And hearing the president talk about acknowledging the science, but deciding to go a different way, is very distressing.

BROWN: All right.

So we were just talking about all these rallies he held after he admitted to Bob Woodward that this was airborne and that it was deadly. He continue to hold rallies, these packed rallies. People were not wearing masks.

As a doctor, what is your reaction to that of how dangerous that was?

JHA: Yes, so we were still learning a lot about the virus. But it was clear by then that large gatherings were going to be dangerous. And, certainly, the president knew that they were going to be dangerous.

And so it's a little surprising that these are his own supporters. These are his most ardent supporters. And his lack of concern, and the lack of the concern of the people who organized those rallies, for their own supporters is baffling, surprising, upsetting.

Like, they're just -- it doesn't make sense to me why they would not have acted differently than the way they did.

BROWN: And, according to the book, the president said he views the role of the president to keep the country safe.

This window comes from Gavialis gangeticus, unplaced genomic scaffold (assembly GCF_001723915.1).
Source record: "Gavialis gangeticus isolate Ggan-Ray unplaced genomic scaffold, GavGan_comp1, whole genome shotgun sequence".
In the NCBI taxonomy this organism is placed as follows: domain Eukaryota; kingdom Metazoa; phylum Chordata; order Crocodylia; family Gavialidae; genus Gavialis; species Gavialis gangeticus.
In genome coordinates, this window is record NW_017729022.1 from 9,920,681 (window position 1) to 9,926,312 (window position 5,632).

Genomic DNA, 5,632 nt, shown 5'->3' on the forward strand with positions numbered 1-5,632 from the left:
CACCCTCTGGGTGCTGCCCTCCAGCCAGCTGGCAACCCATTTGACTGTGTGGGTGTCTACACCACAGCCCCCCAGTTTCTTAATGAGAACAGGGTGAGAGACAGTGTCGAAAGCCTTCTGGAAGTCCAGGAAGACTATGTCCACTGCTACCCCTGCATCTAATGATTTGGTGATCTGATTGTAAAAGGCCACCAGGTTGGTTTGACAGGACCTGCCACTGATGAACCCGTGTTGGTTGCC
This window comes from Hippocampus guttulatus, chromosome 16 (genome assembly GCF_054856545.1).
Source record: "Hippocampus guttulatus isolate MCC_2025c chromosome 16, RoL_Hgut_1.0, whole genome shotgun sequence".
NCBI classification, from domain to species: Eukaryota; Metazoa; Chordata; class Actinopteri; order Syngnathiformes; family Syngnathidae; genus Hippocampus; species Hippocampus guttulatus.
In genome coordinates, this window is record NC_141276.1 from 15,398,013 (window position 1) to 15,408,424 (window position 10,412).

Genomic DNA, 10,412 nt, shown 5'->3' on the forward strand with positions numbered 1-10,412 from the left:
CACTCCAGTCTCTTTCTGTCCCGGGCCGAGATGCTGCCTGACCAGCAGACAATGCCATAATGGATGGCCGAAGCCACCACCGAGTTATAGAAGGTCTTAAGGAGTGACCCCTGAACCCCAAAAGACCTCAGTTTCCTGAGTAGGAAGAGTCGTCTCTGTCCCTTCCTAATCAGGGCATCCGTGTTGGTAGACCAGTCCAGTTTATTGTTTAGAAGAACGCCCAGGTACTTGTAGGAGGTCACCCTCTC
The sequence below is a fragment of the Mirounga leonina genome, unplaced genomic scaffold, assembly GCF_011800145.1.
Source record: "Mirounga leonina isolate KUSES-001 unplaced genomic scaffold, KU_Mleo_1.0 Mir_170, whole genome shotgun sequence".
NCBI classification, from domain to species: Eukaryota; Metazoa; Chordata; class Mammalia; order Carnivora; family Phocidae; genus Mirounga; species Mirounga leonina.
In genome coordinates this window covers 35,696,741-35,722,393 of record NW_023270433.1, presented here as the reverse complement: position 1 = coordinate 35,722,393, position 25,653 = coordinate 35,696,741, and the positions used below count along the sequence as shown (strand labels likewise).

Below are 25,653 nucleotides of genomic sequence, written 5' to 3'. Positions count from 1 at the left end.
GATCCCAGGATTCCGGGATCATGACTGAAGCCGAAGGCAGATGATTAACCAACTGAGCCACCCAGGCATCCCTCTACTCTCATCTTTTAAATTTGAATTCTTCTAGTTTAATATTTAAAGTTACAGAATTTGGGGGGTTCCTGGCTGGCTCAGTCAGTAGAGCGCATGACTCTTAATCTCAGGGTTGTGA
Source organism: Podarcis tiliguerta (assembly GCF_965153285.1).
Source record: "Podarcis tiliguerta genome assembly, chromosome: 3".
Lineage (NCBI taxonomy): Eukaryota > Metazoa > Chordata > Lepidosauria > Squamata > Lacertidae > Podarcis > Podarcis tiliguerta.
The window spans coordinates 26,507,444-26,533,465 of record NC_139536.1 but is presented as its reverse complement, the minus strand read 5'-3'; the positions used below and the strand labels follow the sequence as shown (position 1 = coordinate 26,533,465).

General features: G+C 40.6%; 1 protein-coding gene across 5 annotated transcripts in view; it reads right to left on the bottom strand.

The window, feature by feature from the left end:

And we have also heard more reaction. You heard the president downplay it because he didn't want to -- quote -- "cause panic." The White House press secretary said today that he wanted people to be calm.

Does that explanation resonate or make sense at all to you?

JHA: It really doesn't.

The way you create panic is by not leveling with the American people. I think Americans, most Americans -- Americans are adults. They can handle the news. I think, in your last panel, you discussed, if a hurricane is coming, you don't say no, no, there's no hurricane. You tell people, there's a hurricane. You tell people, we're in a pandemic, we have a deadly virus, and here's the plan.

Downplaying it, dismissing it, calling it the flu is not actually helpful in creating calm. I think leveling with the American people, both about the seriousness and what the national plan is to deal with it, that's how you create calm.

And, unfortunately, we have had a campaign of lack of straightforward information that I think has sown a lot more distrust and created a lot more panic than if we had just gotten the information straight.